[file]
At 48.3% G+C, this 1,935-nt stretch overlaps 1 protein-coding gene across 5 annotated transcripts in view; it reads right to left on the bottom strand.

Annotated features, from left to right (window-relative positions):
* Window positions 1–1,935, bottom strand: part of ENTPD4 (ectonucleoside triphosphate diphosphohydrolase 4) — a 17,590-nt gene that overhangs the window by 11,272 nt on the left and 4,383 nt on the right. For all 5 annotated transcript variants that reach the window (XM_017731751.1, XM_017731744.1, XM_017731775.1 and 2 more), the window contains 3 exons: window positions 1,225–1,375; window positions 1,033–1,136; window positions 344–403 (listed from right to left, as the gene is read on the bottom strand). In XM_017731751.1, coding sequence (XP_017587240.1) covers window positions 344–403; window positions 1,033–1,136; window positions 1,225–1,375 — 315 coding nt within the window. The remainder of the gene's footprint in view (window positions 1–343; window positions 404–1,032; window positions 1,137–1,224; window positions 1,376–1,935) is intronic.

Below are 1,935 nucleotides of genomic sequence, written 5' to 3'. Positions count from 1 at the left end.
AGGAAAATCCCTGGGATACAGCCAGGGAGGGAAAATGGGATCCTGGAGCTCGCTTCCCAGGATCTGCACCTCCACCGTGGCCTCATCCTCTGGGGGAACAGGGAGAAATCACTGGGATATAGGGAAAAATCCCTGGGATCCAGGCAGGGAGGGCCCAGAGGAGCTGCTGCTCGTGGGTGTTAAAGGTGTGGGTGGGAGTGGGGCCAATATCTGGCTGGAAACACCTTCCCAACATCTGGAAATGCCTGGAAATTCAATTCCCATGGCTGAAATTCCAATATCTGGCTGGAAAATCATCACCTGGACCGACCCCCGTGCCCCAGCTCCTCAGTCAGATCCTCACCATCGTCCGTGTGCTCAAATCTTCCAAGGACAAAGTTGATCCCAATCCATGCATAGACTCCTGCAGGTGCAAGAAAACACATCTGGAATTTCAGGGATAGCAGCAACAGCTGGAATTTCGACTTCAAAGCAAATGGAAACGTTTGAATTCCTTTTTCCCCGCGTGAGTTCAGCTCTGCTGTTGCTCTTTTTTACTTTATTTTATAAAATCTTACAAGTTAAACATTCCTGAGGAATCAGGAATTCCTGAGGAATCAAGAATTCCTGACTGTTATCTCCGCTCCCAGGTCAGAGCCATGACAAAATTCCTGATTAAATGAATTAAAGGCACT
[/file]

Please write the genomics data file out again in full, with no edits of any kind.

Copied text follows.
At 48.3% G+C, this 1,935-nt stretch overlaps 1 protein-coding gene across 5 annotated transcripts in view; it reads right to left on the bottom strand.

Annotated features, from left to right (window-relative positions):
* Window positions 1–1,935, bottom strand: part of ENTPD4 (ectonucleoside triphosphate diphosphohydrolase 4) — a 17,590-nt gene that overhangs the window by 11,272 nt on the left and 4,383 nt on the right. For all 5 annotated transcript variants that reach the window (XM_017731751.1, XM_017731744.1, XM_017731775.1 and 2 more), the window contains 3 exons: window positions 1,225–1,375; window positions 1,033–1,136; window positions 344–403 (listed from right to left, as the gene is read on the bottom strand). In XM_017731751.1, coding sequence (XP_017587240.1) covers window positions 344–403; window positions 1,033–1,136; window positions 1,225–1,375 — 315 coding nt within the window. The remainder of the gene's footprint in view (window positions 1–343; window positions 404–1,032; window positions 1,137–1,224; window positions 1,376–1,935) is intronic.

Below are 1,935 nucleotides of genomic sequence, written 5' to 3'. Positions count from 1 at the left end.
AGGAAAATCCCTGGGATACAGCCAGGGAGGGAAAATGGGATCCTGGAGCTCGCTTCCCAGGATCTGCACCTCCACCGTGGCCTCATCCTCTGGGGGAACAGGGAGAAATCACTGGGATATAGGGAAAAATCCCTGGGATCCAGGCAGGGAGGGCCCAGAGGAGCTGCTGCTCGTGGGTGTTAAAGGTGTGGGTGGGAGTGGGGCCAATATCTGGCTGGAAACACCTTCCCAACATCTGGAAATGCCTGGAAATTCAATTCCCATGGCTGAAATTCCAATATCTGGCTGGAAAATCATCACCTGGACCGACCCCCGTGCCCCAGCTCCTCAGTCAGATCCTCACCATCGTCCGTGTGCTCAAATCTTCCAAGGACAAAGTTGATCCCAATCCATGCATAGACTCCTGCAGGTGCAAGAAAACACATCTGGAATTTCAGGGATAGCAGCAACAGCTGGAATTTCGACTTCAAAGCAAATGGAAACGTTTGAATTCCTTTTTCCCCGCGTGAGTTCAGCTCTGCTGTTGCTCTTTTTTACTTTATTTTATAAAATCTTACAAGTTAAACATTCCTGAGGAATCAGGAATTCCTGAGGAATCAAGAATTCCTGACTGTTATCTCCGCTCCCAGGTCAGAGCCATGACAAAATTCCTGATTAAATGAATTAAAGGCACT